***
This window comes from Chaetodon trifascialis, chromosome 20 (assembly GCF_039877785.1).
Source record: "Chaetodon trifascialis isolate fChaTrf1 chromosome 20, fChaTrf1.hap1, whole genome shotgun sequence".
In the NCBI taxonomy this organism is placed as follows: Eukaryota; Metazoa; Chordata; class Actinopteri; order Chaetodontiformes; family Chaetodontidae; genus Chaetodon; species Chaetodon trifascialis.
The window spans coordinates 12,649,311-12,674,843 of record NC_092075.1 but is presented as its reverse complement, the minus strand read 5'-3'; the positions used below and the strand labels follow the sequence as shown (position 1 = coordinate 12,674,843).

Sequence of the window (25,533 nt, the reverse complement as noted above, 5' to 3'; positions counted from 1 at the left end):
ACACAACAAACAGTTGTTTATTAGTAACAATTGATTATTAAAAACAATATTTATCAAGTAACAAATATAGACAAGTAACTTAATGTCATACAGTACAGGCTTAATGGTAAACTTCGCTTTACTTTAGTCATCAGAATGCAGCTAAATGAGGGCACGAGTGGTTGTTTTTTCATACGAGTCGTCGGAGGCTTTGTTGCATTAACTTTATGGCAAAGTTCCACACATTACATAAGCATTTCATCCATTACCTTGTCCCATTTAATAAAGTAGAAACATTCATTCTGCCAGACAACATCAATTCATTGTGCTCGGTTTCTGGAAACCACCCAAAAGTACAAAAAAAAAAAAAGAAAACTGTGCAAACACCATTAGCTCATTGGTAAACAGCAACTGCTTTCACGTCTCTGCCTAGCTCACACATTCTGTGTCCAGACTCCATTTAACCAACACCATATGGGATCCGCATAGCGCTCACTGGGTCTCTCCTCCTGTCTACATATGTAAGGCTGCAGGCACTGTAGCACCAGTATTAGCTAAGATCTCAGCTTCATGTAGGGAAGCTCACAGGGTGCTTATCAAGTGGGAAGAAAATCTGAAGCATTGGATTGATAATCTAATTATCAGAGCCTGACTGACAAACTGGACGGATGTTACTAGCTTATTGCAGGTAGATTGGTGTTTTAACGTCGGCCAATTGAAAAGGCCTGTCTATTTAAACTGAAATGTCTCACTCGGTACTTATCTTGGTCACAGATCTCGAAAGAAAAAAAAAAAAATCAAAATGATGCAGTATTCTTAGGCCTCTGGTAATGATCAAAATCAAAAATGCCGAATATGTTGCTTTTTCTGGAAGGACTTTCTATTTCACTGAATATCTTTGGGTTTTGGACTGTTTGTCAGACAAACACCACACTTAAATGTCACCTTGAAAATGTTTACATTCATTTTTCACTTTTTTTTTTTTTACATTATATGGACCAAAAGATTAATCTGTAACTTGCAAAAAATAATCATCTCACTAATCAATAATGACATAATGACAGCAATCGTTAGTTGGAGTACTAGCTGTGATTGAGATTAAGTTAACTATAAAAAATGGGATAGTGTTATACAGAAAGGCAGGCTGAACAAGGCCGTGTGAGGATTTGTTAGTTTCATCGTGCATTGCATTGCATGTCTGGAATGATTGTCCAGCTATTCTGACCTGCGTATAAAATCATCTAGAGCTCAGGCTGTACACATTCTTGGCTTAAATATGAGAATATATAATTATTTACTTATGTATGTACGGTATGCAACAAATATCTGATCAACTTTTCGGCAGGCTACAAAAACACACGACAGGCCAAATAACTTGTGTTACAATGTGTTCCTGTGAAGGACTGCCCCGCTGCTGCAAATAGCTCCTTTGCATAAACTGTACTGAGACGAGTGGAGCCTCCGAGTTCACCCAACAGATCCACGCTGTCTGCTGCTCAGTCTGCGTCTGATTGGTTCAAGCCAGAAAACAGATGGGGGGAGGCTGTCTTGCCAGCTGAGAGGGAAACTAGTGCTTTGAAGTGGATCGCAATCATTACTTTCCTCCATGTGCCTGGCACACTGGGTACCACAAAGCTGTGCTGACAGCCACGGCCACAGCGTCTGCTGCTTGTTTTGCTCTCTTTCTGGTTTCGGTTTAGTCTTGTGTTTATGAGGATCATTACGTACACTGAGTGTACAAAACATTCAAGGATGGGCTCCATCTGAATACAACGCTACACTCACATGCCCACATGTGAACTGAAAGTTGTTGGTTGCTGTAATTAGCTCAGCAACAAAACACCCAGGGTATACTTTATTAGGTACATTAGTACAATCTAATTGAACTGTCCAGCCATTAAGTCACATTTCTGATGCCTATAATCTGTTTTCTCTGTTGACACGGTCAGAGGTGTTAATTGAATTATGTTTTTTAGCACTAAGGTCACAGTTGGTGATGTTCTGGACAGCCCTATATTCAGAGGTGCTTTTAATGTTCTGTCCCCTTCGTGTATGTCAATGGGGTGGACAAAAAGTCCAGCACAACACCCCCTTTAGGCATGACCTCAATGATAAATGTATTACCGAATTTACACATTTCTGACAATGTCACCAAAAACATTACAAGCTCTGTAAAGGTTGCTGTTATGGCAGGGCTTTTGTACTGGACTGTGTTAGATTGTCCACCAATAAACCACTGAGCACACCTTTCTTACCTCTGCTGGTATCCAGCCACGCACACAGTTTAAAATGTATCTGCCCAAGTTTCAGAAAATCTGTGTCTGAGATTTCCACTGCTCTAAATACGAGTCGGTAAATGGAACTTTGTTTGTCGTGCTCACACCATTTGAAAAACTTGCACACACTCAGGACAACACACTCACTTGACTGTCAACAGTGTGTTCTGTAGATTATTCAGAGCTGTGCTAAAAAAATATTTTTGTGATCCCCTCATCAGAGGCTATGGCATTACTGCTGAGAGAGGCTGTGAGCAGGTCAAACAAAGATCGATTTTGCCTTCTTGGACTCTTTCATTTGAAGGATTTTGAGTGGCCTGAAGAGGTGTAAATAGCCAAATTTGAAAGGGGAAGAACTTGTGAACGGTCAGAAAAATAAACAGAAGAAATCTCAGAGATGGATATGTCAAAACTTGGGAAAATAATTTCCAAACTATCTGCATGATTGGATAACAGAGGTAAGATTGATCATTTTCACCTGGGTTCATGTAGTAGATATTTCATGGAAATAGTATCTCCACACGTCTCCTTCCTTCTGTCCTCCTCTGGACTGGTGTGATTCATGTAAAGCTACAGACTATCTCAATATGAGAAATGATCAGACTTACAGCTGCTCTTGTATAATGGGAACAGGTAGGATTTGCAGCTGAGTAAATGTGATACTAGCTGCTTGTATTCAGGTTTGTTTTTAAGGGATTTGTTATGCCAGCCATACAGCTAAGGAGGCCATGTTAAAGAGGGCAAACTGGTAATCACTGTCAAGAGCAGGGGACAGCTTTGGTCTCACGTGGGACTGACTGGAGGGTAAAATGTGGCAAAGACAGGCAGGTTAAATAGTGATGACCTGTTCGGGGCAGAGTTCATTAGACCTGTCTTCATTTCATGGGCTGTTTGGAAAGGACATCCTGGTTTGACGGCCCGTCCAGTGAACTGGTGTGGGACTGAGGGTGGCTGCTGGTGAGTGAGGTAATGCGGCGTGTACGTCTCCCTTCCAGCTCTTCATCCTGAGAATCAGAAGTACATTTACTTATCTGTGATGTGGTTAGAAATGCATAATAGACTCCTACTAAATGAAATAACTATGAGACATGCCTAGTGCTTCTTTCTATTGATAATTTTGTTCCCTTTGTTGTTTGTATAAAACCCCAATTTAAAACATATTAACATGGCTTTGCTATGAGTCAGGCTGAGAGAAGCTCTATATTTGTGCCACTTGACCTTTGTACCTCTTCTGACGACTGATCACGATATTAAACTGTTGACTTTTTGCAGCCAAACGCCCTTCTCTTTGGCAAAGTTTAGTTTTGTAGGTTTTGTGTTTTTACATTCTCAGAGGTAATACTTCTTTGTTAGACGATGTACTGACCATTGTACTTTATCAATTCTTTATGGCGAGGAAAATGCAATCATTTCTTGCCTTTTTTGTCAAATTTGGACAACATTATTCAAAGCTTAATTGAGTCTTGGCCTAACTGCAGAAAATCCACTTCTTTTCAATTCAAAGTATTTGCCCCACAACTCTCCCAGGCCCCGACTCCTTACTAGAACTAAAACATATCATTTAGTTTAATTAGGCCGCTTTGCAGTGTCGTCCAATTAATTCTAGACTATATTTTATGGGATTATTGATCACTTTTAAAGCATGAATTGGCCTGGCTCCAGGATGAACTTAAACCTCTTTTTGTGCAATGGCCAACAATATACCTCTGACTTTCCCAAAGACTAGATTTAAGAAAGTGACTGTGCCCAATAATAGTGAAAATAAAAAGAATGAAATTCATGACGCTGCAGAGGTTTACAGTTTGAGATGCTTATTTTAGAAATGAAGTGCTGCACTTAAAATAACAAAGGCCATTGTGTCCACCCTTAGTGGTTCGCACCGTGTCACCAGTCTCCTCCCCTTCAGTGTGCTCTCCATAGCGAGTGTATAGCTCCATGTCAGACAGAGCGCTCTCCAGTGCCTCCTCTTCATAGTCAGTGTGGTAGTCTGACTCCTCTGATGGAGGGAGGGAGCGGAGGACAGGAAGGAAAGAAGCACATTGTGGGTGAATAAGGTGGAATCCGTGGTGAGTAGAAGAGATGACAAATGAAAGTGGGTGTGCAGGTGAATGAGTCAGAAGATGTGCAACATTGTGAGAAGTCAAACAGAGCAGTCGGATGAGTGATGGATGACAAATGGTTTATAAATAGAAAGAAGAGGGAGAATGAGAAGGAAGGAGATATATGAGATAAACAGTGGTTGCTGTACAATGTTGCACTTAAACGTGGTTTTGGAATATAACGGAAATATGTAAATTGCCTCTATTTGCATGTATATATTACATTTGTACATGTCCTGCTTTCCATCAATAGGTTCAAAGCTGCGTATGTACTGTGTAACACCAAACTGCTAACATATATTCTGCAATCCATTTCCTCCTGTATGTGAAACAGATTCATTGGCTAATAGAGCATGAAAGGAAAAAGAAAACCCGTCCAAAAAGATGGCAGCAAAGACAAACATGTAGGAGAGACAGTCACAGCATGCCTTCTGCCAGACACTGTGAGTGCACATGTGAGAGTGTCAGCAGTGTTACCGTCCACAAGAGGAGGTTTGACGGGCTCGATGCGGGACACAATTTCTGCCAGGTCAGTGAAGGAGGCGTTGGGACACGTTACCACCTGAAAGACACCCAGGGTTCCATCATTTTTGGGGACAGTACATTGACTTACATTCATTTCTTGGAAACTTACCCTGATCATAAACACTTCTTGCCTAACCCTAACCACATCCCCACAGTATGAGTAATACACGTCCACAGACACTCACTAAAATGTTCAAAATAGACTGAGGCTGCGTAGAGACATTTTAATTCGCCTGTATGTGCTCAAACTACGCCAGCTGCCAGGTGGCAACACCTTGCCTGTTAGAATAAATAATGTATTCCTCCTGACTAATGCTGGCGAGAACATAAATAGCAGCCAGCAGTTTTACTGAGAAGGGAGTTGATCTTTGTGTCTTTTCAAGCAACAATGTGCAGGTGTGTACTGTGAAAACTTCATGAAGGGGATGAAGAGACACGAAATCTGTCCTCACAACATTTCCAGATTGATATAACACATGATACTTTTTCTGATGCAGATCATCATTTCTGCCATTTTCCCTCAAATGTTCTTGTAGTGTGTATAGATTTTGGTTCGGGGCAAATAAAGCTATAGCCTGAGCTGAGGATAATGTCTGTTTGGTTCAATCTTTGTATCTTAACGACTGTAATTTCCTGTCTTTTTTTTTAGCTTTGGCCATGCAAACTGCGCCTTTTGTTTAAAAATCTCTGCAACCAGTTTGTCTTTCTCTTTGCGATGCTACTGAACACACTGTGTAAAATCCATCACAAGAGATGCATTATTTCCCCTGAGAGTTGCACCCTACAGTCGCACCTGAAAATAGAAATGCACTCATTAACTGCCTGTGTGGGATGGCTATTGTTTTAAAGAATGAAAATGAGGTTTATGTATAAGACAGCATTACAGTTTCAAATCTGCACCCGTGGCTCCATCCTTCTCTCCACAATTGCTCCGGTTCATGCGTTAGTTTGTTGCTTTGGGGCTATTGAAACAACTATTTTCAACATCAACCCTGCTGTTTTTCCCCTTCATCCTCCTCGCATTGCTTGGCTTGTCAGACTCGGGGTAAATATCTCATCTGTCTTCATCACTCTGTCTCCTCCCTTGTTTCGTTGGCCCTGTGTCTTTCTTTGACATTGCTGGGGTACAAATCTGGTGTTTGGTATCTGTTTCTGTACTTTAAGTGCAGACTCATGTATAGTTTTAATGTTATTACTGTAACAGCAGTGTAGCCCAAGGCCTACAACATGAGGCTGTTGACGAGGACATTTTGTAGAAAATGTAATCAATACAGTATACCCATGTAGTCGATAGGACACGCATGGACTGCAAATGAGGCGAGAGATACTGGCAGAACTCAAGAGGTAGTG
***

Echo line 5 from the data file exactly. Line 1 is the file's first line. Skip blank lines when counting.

Sequence of the window (25,533 nt, the reverse complement as noted above, 5' to 3'; positions counted from 1 at the left end):